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Last Updated Thursday May 24 2018 11:44 AM IST

Decoded: The diet and fitness secrets of Anju Bobby George

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Anju Bobby George Anju Bobby George believes in fitness.

Anju Bobby George needs no introduction. An athlete who swears by fitness, she has a lot to say in favor of keeping oneself physically fit always. The controversies she was caught in as Sports Council Chairperson of Kerala bothered her in the least as she faced them with elan. Where the body is strong, the mind too is, she says sharing her fondness for fitness and food with Onmanorama Women.

A part of my life

“Exercise and workouts have been a part of my life for as long as I can remember. While active in sports, we had to compulsorily train for five days, for close to eight hours every day, with the activity starting from 5 am. We live in Bengaluru now. Today, it’s my six-year-old son Aaron and three-year-old daughter Andrea who decide the day’s schedule for me. As it’s a dash to the school every morning, working out in the mornings is out of the plan.

“But somehow or the other, I find time for it every day. I’ve never defaulted on my exercises. In fact, there’s never been a day without workouts. We have a gym at home where I head to regularly. While traveling, I hit the hotel gym. Whenever free, I go to the ground and exercise. Most of my workouts are to keep my muscles toned and in shape. Muscles decide the success of a long jumper. I always target my weak spots and pump them up with special exercises. I don’t do cardio. Even when I run, I do it in my special way. If I run for 150 meters, I walk the next 50 and run again for another 150 meters.

“Both my deliveries were cesarean. My first born came when I was 34. I had a small fall in the eight months of pregnancy, which forced me to stay put in the hospital for the rest of the term. My weight shot up during this period and touched almost a 100 kg. It was my tummy which bore the brunt of it all. It just ballooned out. I’m 5 ft 10 inches tall and need to weigh only 63 or 64 kg. I’m 70 now.


No to fast food

“Food has never been a problem. I could not afford to be picky or choosy, for such demands could not be met as we were constantly on the move as athletes. Therefore, I learned to get used to all kinds of food. While training, we had special diets with stress on boiled vegetables. Today, I eat whatever I like. But I work it out. If you work out daily, you need not be overly bothered by what or how much you eat. I buy my meat and vegetables with care. I don’t go for broiler chicken. It’s the ordinary types I prefer. As for vegetables, I go for the organic. I have a small patch at home, which gives us our daily vegetables. Fish is on the daily menu. Our milk comes from cows fed only grass, and no other “special” fodder.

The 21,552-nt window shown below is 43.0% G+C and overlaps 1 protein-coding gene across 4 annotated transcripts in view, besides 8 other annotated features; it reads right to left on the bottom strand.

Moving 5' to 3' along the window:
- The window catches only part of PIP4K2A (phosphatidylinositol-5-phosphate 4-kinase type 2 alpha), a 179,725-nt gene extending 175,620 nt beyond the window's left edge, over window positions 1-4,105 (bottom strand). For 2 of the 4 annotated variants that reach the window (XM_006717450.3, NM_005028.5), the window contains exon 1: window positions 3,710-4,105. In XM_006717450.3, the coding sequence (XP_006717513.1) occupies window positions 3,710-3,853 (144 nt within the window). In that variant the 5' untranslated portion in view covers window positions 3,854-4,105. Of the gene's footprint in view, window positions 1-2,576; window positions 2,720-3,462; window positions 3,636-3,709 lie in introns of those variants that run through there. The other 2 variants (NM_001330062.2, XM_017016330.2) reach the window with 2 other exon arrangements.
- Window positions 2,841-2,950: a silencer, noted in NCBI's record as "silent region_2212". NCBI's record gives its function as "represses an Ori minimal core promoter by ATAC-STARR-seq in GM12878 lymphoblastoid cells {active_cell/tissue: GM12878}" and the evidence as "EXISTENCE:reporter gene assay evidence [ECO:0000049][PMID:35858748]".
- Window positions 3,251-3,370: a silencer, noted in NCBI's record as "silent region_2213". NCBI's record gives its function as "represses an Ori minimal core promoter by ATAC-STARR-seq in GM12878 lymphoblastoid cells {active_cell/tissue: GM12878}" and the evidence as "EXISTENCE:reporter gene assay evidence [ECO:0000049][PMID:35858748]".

“Fast food has never fascinated me. Nor do I expose my kids to it. It’s mostly non-fatty food for them. I have three solid meals a day, with a cup of coffee or tea in the mornings and evenings. I don’t snack or nibble in between. I love the home-made stuff and my favorites are jackfruit and tapioca. I eat a lot of red meat as it’s a must for building strong muscles. But it’s best to go for chicken while out competing.

Cooking is fun

“I’m a pretty good cook. My coconut oil comes from Kerala where I source it from places where it’s ground. I use coconuts lavishly. Idli, dosa, puttu and idiyappam are our best breakfast food. At times, I try out continental recipes. But it’s usually rice, fish and vegetables aplenty for lunch. However, it’s “no” to rice for dinner with chappathis and chicken curry replacing it. My kids are not used to snacks. When they get back from school, I give them hot and crispy dosas.

Unfazed by setbacks

“You need to be challenged mentally… at times. We need to take on stress. The move up will never happen if you’re not put under stress. Life’s cares are to be weathered. I see this as a part of life. Even while at the Olympics, there was no stress or tension I could not take. I believed in myself. I’m an out and out athlete, and hence, I can face any row or uproar connected with it, pretty well. I don’t take anything to heart. If one’s conscience is clear, where’s the need to be afraid? It’s the wrongdoers who feel unsettled.


“Sport is a part of my life … it’s sacred. I feel committed to protecting it. Being an athlete, my body is fit, perfect and my mind, strong. Setbacks don’t scare me. I love to take them head-on. I have certain values I stand for as a professional, as well as an individual.”

This faith and confidence have carried her long in her profession with the Changanassery-born Anju Bobby George winning medals for the long jump at the World Athletics Championship, Commonwealth Games and Asian Games. She richly deserves the Khel Ratna, the nation’s highest sporting honor, with which she was honored.

The opinions expressed here do not reflect those of Malayala Manorama. Legal action under the IT Act will be taken against those making derogatory and obscene statements.

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